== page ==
### Lemma 3

Let bi be the closest point of B from a vertex a of A.  If µ is the moving direction (clockwise or counterclockwise) from bi to bi+1 then, for a complete cycle through all vertices of A, µ changes no more than twice.

Proof :

Let's first illustrate this lemma with an example :

As shown above, moving from b1 to b2 follows a counterclockwise path on the boundary of B, while b3 to b5 implies a clockwise traversal.  Because no movement occured from b2 to b3, b3 is called a stationary point.

So, suppose now we go along a chain monotone in some direction d, from a point an to an+1 :

If we put by hypothesis that bn is the closest point of B from an, where can be located bn+1 ? We already proved (lemma 1b) that line L is a supporting line of polygon B, which is located below L. So bn+1 can only be below L.

However, bn+1 can not be below L at the right of P : any point in that area is further from an+1 than bn. If there is no point of B on the left side of P, then bn+1 could only be at the same place than bn. Except for this case, bn+1 can not be neither on P, because any point on P below L is also further from an+1 than bn.

So bn+1 is necessarily below L, but most important, at the left of P, that is in the same direction d that we went from an to an+1.  We conclude that moving along a direction d on a monotone chain of ai's make bi's move in the same direction.  In the worst case, some bi may be at the same place than bi-1 (stationary point), but this doesn't change our conclusion.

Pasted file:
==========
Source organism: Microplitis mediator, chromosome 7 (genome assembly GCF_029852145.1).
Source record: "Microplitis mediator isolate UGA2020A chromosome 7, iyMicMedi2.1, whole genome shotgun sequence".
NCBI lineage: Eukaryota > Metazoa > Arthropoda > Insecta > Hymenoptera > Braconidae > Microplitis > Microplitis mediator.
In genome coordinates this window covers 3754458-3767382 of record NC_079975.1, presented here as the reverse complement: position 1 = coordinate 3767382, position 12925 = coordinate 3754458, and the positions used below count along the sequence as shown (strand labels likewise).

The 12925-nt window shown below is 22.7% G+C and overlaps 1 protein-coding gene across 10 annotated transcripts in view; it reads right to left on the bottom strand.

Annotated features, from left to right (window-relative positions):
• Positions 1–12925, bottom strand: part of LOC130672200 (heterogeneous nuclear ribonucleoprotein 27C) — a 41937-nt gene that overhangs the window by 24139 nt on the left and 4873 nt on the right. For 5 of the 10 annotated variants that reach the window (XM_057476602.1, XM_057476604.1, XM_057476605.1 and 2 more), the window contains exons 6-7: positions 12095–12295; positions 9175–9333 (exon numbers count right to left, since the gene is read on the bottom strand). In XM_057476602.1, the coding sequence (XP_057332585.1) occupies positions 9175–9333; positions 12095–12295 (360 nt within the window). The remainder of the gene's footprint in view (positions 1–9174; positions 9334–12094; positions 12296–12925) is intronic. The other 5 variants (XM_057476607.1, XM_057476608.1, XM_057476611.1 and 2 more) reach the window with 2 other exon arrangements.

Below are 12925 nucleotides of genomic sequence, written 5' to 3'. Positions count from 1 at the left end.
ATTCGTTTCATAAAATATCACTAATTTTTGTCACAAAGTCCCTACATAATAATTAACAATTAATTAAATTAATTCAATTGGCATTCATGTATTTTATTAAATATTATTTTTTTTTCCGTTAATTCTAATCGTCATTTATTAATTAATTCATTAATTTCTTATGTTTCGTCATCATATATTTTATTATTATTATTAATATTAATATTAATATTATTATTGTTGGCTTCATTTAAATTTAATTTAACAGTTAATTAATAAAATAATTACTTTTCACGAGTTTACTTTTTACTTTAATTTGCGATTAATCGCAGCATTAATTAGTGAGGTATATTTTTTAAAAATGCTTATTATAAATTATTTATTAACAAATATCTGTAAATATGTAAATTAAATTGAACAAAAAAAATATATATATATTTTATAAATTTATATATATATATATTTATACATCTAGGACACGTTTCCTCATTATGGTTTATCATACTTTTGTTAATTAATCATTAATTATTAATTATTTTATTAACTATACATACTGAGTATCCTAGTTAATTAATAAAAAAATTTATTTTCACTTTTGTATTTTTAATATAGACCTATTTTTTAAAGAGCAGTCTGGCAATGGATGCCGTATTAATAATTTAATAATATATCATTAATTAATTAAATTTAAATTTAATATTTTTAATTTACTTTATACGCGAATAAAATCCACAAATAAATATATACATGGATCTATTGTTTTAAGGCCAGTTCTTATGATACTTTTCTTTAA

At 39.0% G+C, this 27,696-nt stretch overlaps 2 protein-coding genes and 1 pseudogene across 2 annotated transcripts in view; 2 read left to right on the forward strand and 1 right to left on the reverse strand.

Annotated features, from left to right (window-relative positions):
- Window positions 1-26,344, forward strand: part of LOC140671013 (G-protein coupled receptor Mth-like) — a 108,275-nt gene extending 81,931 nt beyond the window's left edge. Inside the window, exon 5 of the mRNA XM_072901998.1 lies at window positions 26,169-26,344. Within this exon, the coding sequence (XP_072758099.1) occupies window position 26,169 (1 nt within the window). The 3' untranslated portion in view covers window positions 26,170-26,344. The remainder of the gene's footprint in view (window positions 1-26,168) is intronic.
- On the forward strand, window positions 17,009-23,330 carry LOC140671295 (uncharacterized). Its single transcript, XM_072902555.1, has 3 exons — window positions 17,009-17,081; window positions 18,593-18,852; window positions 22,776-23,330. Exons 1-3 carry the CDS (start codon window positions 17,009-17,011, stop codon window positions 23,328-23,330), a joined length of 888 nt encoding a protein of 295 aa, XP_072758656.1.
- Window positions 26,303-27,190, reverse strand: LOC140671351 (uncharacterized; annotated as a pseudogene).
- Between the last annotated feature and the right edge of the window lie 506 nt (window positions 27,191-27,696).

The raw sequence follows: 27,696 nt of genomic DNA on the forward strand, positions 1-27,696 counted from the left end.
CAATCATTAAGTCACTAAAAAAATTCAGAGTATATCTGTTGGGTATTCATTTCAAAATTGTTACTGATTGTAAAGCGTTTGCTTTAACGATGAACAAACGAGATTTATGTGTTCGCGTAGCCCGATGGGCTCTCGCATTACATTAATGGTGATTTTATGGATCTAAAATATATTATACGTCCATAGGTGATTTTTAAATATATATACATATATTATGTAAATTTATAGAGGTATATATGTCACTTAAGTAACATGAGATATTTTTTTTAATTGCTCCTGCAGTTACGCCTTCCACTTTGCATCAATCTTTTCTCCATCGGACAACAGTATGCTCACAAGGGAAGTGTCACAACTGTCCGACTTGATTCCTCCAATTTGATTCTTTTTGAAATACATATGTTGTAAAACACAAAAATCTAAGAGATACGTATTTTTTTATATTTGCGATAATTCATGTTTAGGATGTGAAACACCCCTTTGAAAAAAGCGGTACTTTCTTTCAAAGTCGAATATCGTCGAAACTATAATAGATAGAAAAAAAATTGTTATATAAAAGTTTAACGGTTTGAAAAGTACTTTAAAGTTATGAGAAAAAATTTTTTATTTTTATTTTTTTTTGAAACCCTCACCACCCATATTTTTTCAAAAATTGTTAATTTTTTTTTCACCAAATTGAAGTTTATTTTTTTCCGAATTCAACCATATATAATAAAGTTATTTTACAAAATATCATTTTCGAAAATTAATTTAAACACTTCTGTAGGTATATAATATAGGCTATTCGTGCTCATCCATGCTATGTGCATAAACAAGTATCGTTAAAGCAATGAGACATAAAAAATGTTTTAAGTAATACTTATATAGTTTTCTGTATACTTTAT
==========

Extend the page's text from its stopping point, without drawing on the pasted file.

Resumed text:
Proving lemma 3 is now straightforward :  travelling around a convex polygon is like moving on two monotone chains of opposite directions. Because bi's will move in the same direction than a i's (or maybe not move at all), then the moving direction of bi's can not change more than twice.

Q.E.D.

Obviously, lemma 3 doesn't say that µ will change twice : for instance, if the starting vertex of the figure above would have been the leftmost or rightmost point of A, then only one change of direction would have had occured. Similarly, we can easily find polygons A and B such that there would be no change in µ, because bi's would move only in one direction, or not move at all.